Srinagar: Fifty-year-old Javed Ahmad has been idle for the past one month since Article 370 was abrogated and the state of Jammu and Kashmir were divided into two union territories. The taxi owner in Srinagar bought a new Toyota car for tourists at the start of the Amarnath yatra in July with the hope for a good business season. It cost him 20 lakh rupees. He paid ten lakhs and took out a bank loan of another 10 lakh rupees. But all his hopes were dashed, right in the middle of tourist season, when the announcement about Artice 370 came in. The restrictions on the movement of traffic has hit the economy and has halted all functioning in Kashmir.

“I haven’t been able to pay my EMI. I am facing huge losses. I have never seen such a bad situation in my last 20 years as a transporter, I used to earn 2500 rupees per day but since the abrogation of Article 370 I haven’t earned anything”, Javed Ahmad said.
 
Javed is not alone. Hundreds of tourist transporters have now been jobless for the last one month. There are hardly any tourists in Kashmir and the people associated with the tourism trade do not expect to see the situation in Kashmir normalising anytime soon.

“Our taxi stand would fetch a revenue of five lakh rupees each day, but now the revenue has come down to zero,” said Parvez Ahmad another taxi driver.

Life on Dal lake has come to a grinding halt. Shikaras and houseboats are empty. Before the abrogation of Article 370, it was a bustling tourist spot with tourists going for Shikara rides in large numbers. But there are no tourists now and hence there is no business.

Irfan Ahmad, a Shikara Wala on Dal lake says he is unemployed and has exhausted all his saving. He hasn’t had a single customer since the abrogation of Article 370. According to Irfan, all the tourists at Dal Lake were evicted by the police ahead of the revocation of Article 370.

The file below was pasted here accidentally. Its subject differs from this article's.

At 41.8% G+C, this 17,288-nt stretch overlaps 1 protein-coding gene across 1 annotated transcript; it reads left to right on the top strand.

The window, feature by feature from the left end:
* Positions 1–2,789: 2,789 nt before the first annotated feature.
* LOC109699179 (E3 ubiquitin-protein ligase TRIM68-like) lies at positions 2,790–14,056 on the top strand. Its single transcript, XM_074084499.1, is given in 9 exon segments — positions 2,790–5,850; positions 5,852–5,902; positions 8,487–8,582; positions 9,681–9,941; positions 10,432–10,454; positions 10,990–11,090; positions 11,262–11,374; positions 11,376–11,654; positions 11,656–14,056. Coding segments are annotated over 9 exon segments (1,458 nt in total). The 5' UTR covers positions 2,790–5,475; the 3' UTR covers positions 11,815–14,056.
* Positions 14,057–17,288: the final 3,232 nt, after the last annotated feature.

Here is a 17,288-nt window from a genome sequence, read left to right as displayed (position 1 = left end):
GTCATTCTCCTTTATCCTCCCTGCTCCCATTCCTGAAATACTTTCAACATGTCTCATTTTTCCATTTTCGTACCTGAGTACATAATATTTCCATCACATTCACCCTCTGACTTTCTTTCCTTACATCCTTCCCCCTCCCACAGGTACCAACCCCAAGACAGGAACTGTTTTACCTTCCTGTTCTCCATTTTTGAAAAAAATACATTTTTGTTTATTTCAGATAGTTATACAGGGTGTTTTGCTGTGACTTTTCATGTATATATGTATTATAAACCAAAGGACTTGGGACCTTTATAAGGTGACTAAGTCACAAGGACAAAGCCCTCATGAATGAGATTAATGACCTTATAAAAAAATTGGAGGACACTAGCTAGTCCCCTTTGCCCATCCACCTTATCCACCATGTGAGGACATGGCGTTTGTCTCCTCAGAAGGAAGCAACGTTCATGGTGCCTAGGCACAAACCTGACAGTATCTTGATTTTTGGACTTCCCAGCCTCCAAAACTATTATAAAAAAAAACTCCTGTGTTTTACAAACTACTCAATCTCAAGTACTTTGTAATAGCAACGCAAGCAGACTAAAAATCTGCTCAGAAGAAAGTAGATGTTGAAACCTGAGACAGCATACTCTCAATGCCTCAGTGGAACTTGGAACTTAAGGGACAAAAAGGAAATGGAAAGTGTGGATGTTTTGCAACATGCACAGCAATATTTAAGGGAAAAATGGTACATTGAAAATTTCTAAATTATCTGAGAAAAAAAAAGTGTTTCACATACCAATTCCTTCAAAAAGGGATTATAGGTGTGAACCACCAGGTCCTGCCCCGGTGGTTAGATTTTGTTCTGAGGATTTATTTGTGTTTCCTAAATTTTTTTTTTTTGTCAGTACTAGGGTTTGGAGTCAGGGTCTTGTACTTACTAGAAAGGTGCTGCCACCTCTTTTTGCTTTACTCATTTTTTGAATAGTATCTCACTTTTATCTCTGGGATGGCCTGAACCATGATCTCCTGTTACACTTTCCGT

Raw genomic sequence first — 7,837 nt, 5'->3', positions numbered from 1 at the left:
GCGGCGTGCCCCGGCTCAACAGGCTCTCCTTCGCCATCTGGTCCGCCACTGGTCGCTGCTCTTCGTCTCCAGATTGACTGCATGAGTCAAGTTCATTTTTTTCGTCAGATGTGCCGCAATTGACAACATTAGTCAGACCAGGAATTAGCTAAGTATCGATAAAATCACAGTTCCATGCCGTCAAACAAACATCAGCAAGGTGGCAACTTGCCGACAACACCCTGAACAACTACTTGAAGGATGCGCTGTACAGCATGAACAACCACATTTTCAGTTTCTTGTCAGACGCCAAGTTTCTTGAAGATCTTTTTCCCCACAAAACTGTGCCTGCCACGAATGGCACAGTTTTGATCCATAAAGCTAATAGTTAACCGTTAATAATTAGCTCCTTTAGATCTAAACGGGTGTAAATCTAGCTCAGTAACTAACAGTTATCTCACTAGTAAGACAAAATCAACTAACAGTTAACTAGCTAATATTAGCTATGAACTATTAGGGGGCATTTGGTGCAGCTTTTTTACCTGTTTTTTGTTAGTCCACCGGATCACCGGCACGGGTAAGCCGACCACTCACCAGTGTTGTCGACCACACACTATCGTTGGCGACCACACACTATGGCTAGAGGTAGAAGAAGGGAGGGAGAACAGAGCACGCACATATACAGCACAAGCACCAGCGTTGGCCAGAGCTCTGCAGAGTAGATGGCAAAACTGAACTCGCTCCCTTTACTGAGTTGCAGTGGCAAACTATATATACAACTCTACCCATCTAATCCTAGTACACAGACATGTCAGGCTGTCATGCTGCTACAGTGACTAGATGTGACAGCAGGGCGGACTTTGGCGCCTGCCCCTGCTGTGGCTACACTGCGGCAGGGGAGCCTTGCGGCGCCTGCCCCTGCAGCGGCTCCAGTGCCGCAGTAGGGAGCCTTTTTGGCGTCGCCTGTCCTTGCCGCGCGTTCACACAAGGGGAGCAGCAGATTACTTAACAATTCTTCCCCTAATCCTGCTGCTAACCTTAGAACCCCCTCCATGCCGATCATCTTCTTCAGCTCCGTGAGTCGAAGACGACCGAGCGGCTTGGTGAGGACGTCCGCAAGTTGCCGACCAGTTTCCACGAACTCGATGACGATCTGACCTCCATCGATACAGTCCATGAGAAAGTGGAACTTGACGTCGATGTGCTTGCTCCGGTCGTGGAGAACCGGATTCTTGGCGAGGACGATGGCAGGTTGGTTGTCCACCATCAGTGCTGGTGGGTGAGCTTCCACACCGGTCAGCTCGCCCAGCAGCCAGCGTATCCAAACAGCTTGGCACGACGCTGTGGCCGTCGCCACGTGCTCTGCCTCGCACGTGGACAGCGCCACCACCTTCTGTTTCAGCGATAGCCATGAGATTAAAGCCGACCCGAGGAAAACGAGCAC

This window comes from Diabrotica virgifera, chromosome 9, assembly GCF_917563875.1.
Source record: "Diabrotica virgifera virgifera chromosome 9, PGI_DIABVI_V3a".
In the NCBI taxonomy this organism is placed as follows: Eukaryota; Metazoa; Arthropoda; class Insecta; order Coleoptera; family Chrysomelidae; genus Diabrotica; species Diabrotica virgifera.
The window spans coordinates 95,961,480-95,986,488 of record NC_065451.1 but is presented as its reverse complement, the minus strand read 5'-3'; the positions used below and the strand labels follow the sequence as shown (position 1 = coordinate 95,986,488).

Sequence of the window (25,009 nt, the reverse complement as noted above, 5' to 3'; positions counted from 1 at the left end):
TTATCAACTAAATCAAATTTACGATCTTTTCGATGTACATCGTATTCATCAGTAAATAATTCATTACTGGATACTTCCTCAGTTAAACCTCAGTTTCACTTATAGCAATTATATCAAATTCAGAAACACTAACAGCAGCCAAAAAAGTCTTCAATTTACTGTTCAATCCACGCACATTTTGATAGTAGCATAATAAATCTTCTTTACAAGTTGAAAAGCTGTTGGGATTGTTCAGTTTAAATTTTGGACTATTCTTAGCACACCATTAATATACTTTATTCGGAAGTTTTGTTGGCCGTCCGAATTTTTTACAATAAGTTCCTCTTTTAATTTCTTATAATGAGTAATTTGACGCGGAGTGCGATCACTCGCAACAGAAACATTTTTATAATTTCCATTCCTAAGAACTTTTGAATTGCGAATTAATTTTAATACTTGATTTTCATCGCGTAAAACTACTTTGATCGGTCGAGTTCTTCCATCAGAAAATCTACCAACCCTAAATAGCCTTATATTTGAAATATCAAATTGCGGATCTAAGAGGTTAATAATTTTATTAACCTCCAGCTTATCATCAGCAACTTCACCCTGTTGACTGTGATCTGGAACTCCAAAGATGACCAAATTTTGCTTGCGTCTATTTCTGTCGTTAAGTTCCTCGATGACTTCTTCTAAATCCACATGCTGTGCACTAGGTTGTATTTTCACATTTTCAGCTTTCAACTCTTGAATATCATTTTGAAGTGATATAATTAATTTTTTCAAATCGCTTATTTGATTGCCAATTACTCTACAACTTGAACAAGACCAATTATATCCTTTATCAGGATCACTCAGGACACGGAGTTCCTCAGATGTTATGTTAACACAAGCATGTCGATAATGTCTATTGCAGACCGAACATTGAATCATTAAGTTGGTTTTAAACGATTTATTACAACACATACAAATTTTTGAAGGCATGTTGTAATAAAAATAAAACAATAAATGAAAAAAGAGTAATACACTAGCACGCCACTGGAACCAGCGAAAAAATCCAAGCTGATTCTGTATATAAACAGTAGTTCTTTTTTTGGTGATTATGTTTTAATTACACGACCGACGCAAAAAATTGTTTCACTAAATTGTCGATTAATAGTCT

“I used to earn thousand rupees in a day from my Shikara, but today I don’t earn a single rupee; the situation is worse than what it was post the killing of Burhan Wani. We don’t know when this phase of lockdown will end in Kashmir”, said Irfan Ahmad.

Many Shikara Walas have switched to selling vegetables on the banks of Dal Lake to earn their livelihood. These vegetable vendors are drawing in a lot of people in a situation when most vegetable markets and shops are closed.
“It is a good way to earn our livelihood at a time when there are no tourists who want to go for Shikara rides; till the time tourists start returning we will be selling vegetables”, said Rauf Ahmad, a Shikara Wala turned vegetable vendor at Dal lake.

But the exodus of tourists and an atmosphere of uncertainty has hit Kashmir’s hotel industry the most. A hotel in Dalgate has stopped all its operations. With occupancy rate slipping down to zero, the hotel owner has retrenched most of his staff.

“Out of 30 employees, we are only left with seven employees, other staff members have been asked to remain off the payrolls temporarily”, said Feroz Ahmad hotel manager.

Restrictions on public movement and a communication gag have made it all the more difficult for the hotels to run their operations. Hoteliers say that have incurred losses in lakhs since the lockdown in Kashmir.
“We have 30 rooms in our hotel, all of those would be sold out in any tourism season, but this season not a single room is taken, it is a loss of 60,000 rupees per day”, Feroz Ahmad added.

Tourism is the backbone of Kashmir’s economy. Lakhs of people associated with the hospitality and tourism industry have been affected by the ongoing situation in Kashmir. While there aren’t any exact figures about the losses incurred after the scrapping of Article 370, industry experts say the losses could run in hundreds of crores. And till the time Kashmir remains on lockdown and restrictions are in place, economic losses are bound to increase.

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